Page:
The intructions to build and run GDP-ivi9 has been updated to reflect these changes and new policies has been defined for maintenance.

Other areas of the project that has been improved as a consequence of the new model

Wiki

The fact that we have now two deliverables instead of one targetting different audiences have an impact in the way our contents are structured. Now there is one central page for each one of them from which Master and major release users can get all the information required to either run or download and boot GDP. For those who want to consume the latest and greatest, GDP Master is their page. Those more interested in a more conservative and easy to consume approach should go to GDP Releases wiki page. The reference page to download images and metadata remains unchanged.

As usual with key changes, there is still some work to be done in order to update contents in several pages, check links, titles, references to Master, update diagrams, etc. Not all this work is completed but most of the relevant updates are done by now. Feel free to point us to potential improvements.

Task management

Since Master is the central integration point and it is a continuous effort, we have re-structured the GDP Epics to reflect that most of the work is done now in Master. We have extended the usage of the JIRA capabilities related with Releases (FixedVersion), simplified the interfaces to create/update tasks, improve the integration between GitHub and JIRA/Confluence and other actions that will make our everyday work a little more efficient and easy to follow.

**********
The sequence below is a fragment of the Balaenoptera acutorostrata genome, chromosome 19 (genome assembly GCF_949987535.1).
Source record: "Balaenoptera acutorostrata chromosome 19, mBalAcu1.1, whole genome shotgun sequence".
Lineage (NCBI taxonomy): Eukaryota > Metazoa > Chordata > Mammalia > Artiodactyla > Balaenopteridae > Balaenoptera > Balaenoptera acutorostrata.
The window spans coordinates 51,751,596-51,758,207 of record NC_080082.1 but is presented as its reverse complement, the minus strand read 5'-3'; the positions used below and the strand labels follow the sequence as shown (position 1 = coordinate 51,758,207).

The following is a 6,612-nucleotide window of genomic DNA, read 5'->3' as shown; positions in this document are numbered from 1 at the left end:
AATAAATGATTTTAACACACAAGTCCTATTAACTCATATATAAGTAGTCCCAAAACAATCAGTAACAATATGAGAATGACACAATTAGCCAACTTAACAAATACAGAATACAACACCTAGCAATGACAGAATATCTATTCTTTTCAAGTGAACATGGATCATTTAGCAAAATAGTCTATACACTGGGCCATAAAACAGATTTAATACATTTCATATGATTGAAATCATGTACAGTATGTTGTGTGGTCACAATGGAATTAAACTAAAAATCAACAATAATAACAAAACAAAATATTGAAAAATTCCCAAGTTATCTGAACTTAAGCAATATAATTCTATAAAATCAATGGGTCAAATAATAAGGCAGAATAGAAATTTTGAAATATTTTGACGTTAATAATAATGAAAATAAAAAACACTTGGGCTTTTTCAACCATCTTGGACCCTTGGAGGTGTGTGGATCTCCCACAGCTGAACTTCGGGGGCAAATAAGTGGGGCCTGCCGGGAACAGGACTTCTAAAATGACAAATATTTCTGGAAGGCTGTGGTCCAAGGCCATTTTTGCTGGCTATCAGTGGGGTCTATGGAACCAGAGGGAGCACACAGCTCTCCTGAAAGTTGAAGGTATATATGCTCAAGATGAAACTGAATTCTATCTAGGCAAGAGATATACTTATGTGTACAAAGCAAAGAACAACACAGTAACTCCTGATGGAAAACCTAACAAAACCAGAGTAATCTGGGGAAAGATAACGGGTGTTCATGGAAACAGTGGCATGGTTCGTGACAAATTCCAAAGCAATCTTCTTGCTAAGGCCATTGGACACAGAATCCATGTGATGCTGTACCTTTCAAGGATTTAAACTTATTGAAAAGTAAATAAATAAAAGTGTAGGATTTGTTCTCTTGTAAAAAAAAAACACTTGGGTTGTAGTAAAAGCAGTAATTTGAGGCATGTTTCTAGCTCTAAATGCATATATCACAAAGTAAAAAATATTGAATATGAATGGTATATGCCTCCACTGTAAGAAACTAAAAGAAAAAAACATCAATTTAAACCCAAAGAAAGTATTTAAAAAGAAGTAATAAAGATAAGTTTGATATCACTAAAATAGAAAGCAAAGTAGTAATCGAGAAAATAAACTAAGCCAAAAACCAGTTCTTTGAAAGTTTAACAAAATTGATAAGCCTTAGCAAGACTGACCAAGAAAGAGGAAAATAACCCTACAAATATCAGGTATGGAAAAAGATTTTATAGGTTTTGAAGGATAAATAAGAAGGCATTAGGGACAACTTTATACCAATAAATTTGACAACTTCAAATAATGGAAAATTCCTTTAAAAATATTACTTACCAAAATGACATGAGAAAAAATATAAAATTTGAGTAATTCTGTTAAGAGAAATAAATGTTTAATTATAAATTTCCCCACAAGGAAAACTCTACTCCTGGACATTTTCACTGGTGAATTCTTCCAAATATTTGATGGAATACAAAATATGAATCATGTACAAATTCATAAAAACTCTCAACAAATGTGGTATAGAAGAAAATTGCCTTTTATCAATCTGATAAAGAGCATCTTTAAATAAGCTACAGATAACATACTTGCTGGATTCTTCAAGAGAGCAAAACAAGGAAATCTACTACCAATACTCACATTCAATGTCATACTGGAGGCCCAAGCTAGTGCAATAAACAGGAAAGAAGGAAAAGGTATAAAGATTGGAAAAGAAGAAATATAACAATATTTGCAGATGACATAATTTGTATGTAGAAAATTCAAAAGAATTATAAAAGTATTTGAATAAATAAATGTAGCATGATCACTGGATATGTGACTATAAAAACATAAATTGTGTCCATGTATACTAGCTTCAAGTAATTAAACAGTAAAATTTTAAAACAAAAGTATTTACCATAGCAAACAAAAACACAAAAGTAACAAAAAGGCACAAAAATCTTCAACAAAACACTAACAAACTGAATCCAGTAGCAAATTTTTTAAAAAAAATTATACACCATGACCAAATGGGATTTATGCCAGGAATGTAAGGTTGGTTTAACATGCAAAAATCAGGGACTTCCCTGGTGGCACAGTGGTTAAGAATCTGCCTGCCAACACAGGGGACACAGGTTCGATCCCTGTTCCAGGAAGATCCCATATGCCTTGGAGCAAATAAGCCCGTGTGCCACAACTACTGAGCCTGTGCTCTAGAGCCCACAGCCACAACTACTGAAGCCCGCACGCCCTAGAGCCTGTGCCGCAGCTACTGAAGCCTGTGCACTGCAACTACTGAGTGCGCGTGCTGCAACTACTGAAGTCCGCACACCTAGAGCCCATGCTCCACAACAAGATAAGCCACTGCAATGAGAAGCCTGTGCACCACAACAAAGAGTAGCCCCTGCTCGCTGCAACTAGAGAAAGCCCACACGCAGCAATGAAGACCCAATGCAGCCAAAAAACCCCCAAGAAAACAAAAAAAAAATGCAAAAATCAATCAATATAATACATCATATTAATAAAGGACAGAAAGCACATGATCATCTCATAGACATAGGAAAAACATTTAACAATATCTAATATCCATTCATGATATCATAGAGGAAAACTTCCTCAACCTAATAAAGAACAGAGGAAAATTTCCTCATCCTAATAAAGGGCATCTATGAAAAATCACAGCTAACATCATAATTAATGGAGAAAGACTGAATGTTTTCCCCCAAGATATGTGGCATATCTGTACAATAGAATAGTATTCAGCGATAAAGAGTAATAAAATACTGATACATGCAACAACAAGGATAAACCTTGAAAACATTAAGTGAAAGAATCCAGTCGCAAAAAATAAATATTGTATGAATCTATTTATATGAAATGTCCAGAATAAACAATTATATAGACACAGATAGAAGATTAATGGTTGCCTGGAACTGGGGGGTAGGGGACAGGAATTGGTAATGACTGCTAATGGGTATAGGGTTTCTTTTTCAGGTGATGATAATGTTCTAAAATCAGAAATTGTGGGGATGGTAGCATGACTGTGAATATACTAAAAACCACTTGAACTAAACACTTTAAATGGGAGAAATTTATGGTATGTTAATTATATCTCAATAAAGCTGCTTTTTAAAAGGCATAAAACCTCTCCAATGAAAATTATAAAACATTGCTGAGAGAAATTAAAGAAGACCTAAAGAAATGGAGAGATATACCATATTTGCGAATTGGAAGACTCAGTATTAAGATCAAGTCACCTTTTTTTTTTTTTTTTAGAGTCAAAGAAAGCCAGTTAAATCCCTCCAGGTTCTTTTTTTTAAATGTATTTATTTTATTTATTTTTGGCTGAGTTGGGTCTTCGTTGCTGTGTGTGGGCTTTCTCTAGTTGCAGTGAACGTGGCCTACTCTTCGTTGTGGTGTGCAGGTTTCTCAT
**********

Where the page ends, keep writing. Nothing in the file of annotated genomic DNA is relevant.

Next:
The main GDP Delivery Epics are now:

  • GDP-257 In Progress where all the tasks related with Master are being tracked.
  • GDP-23 Done where the delivery team collects all the tasks related with the potential next release. At this point it is undetermined if we will skip GDP 10 (based on poky 2.0 and meta-ivi 10) and jump directly to GDP 11. A new epic would be created in that case.
  • GDP-8 - GDP-ivi9 In Progress where the only active task is GDP-259 Done to track the main actions taken to maintain the current release.

 

In summary, GDP has adapted the traditional GENIVI delivery model to a more flexible and modern one, executing actions at different level as consequence of the changes introduced

 

GDP Delivery Team

Hi all,

I'm moving to a different project, and Robert Marshall will be doing work in my place.

When I joined this project, the GDP was in a bit of a state:

  • Getting started was an exercise in manual frustration - checking out repos at specific commits, manually setting up environment variables... Plenty of space for things to go wrong, and taking longer than it needed to.